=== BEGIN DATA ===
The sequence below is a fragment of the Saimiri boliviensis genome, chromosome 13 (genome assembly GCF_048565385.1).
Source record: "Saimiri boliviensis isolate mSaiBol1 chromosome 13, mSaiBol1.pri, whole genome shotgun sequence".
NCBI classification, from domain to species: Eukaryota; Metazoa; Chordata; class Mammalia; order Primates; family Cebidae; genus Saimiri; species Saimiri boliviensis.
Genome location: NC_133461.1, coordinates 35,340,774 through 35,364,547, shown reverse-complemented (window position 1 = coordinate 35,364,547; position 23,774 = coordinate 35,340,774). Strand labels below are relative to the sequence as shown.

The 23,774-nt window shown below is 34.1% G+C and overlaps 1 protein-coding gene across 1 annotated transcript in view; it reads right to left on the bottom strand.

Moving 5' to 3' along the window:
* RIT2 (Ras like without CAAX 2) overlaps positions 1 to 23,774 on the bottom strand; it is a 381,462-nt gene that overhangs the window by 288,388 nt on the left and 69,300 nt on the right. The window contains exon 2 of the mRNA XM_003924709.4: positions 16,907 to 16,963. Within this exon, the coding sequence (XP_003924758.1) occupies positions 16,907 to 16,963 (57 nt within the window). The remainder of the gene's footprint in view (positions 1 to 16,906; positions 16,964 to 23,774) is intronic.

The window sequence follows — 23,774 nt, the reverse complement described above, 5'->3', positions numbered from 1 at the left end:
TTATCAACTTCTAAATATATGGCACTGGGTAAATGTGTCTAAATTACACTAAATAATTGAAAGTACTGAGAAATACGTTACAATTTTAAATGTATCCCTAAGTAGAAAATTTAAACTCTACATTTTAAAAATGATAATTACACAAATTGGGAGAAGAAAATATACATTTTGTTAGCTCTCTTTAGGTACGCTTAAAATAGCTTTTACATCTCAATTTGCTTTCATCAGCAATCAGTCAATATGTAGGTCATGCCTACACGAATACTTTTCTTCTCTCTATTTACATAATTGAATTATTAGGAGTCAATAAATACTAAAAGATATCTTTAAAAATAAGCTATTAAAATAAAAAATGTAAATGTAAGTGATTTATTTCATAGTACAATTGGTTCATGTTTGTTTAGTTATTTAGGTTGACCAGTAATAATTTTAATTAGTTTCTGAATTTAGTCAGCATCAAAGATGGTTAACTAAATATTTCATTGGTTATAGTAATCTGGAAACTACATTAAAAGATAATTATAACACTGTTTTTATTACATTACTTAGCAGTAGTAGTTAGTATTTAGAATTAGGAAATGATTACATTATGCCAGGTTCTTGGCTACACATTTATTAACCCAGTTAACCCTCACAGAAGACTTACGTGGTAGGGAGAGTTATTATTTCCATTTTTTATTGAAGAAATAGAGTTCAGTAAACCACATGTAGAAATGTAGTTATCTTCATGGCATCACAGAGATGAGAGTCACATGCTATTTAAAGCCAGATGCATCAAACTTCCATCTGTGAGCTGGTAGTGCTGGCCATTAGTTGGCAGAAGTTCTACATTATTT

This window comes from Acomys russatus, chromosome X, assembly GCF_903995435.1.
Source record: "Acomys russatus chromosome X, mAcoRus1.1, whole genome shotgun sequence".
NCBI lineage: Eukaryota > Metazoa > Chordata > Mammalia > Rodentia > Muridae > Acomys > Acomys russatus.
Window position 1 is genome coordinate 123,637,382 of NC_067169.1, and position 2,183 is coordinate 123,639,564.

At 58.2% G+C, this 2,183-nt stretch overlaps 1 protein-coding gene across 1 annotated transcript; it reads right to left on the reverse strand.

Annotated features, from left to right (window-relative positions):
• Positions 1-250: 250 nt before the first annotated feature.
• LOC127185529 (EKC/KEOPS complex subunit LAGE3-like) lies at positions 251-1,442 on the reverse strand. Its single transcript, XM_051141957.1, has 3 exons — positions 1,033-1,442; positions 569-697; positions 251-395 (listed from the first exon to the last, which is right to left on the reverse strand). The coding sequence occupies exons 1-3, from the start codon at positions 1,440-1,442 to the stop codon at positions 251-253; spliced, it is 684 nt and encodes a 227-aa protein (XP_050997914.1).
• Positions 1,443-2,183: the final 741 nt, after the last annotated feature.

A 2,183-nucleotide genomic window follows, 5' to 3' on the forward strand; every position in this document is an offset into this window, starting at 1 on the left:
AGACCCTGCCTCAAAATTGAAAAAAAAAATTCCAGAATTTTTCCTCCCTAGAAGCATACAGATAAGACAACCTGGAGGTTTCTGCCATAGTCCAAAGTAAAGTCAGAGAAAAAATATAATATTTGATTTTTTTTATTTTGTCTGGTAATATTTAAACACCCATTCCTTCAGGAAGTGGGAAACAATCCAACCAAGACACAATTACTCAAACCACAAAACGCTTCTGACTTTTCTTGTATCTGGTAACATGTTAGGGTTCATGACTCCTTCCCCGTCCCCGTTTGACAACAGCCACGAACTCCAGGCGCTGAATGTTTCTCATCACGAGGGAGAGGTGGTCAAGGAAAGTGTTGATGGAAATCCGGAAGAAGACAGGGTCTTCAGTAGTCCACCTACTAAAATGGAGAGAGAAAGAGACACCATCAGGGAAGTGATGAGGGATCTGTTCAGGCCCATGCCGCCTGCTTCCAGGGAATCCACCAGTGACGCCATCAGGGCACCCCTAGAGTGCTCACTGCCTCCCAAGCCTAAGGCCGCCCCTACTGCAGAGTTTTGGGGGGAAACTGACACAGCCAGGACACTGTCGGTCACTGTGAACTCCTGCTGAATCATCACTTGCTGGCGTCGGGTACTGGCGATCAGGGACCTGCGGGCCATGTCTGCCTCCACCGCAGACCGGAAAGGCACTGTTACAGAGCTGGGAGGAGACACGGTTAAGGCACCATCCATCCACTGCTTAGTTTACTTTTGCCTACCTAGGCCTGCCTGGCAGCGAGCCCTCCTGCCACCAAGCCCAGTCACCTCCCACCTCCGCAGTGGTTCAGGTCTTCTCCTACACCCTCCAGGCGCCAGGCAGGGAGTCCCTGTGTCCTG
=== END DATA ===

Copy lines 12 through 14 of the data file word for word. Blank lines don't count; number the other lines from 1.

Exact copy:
NCBI lineage: Eukaryota > Metazoa > Chordata > Mammalia > Rodentia > Muridae > Acomys > Acomys russatus.
Window position 1 is genome coordinate 123,637,382 of NC_067169.1, and position 2,183 is coordinate 123,639,564.

At 58.2% G+C, this 2,183-nt stretch overlaps 1 protein-coding gene across 1 annotated transcript; it reads right to left on the reverse strand.